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way."

" But those who draw their tickets ?"

" All rotatory they are drawn exactly on the
same principle."

"But there must be a beginning. Those, again,
who draw their tickets they may betray their
trusts ?"

"Impossible they are always the most Patriotic
Patriots of the land ! No, no, sir we are not such



THE MOMKINS- 277

dunces as to leave anything to corruption. Chance
does it all. Chance makes me a commodore to
day a judge to-morrow. Chance makes the lottery
boys, and chance makes the patriots. It is neces
sary to see in order to understand how much purer
and useful is your chance patriot, for instance, than
one that is bred to the calling."

" Why, this savors, after all, of the doctrine of
descents, which is little more than a matter of
chance."

" It would be so, sir, I confess, were it not
that our chances centre in a system of patriots.
Our approved patriots are our guarantees against
abuses "

" Hem!" interrupted the companion of Commo
dore People's Friend, with an awkward distinct
ness, as if to recall himself to our recollection.

" Sir John, I crave pardon for great remissness
allow me to present my fellow-citizen, Brigadier
Downright, a gentleman who is on his travels, like
yourself; and as excellent a fellow as is to be found
in the whole monikin region."

"Brigadier Downright, I crave the honor of your
acquaintance. But, gentlemen, I too have been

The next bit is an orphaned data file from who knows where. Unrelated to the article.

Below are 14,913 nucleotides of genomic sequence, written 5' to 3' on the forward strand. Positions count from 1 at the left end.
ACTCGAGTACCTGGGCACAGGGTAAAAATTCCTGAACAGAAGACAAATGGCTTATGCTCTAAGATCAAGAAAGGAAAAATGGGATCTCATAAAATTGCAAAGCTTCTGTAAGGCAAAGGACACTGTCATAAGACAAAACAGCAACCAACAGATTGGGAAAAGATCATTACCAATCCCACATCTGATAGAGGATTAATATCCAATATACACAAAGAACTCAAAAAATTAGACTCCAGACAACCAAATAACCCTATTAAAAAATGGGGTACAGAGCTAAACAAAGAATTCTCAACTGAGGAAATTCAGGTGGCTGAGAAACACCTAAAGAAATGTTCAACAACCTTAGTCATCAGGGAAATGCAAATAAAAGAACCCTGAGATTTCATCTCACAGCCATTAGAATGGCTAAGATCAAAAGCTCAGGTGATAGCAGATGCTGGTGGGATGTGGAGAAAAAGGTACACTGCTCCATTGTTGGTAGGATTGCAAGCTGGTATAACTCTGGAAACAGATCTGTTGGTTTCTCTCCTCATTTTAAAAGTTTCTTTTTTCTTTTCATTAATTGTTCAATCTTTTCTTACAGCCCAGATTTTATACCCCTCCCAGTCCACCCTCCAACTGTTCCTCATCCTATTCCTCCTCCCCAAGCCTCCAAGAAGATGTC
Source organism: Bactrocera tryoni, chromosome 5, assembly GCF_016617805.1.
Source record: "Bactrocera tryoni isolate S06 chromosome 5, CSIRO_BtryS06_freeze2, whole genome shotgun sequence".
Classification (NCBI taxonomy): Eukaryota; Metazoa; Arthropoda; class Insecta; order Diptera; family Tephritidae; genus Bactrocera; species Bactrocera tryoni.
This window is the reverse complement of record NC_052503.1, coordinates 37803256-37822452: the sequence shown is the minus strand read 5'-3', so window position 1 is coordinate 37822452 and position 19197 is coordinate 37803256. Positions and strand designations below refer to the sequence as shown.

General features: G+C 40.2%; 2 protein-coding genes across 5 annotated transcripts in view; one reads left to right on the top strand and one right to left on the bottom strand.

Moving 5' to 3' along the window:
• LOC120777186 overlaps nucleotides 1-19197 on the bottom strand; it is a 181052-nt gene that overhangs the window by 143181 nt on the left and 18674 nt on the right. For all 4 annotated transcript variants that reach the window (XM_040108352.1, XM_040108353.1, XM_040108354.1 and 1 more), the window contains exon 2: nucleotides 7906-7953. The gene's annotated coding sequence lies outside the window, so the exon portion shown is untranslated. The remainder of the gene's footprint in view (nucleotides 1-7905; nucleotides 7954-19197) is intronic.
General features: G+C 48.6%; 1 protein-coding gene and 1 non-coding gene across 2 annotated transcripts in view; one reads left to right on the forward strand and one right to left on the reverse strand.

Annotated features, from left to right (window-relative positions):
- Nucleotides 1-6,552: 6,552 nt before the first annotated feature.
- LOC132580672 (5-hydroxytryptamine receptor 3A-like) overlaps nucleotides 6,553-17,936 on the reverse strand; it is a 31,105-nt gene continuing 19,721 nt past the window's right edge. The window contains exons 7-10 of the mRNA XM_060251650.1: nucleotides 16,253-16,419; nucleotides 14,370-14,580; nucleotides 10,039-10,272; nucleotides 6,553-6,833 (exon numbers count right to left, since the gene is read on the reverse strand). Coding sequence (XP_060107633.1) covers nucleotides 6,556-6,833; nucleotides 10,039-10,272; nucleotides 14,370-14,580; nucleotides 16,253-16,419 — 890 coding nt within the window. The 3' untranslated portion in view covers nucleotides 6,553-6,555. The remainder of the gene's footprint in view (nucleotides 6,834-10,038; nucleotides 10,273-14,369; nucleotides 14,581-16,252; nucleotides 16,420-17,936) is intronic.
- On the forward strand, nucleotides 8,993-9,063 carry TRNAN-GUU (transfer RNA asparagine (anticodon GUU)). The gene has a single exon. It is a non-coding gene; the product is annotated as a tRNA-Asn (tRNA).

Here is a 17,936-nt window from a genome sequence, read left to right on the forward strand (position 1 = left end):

sadly negligent of politeness. A banquet that has
cost a hundred promises is waiting my appearance;
and, as some of the expected guests are unavoid
ably absent, if you would favor me with your ex
cellent society, we might spend an agreeable hour
in the further discussion of these important inte
rests."

As neither of the strangers made the smallest
objection to the proposal, we were all soon com
fortably seated at the dinner-table. The Commo
dore, who, it would seem, was habitually well fed
merely paid a little complimentary attention to the
banquet; but Mr. Downright attacked it tooth and
24



278 THE MOX1K1NS.

nail, and I had no great reason to regret the
absence of Mr. Poke. In the mean time, the con
versation did not flag.

"I think I understand the outline of your system
Judge People's Friend," I resumed, " with the ex
ception of the part that relates to the Patriots.
Would it be asking too much to request a little
explanation on that particular point ?"

"Not in the least, sir. Our social arrangement
is founded on a hint from nature ; a base, as you
will concede, that is broad enough to sustain the
universe. As a people, we are a hive that formerly
swarmed from Leaphigh; and finding ourselves
free and independent, we set about forthwith build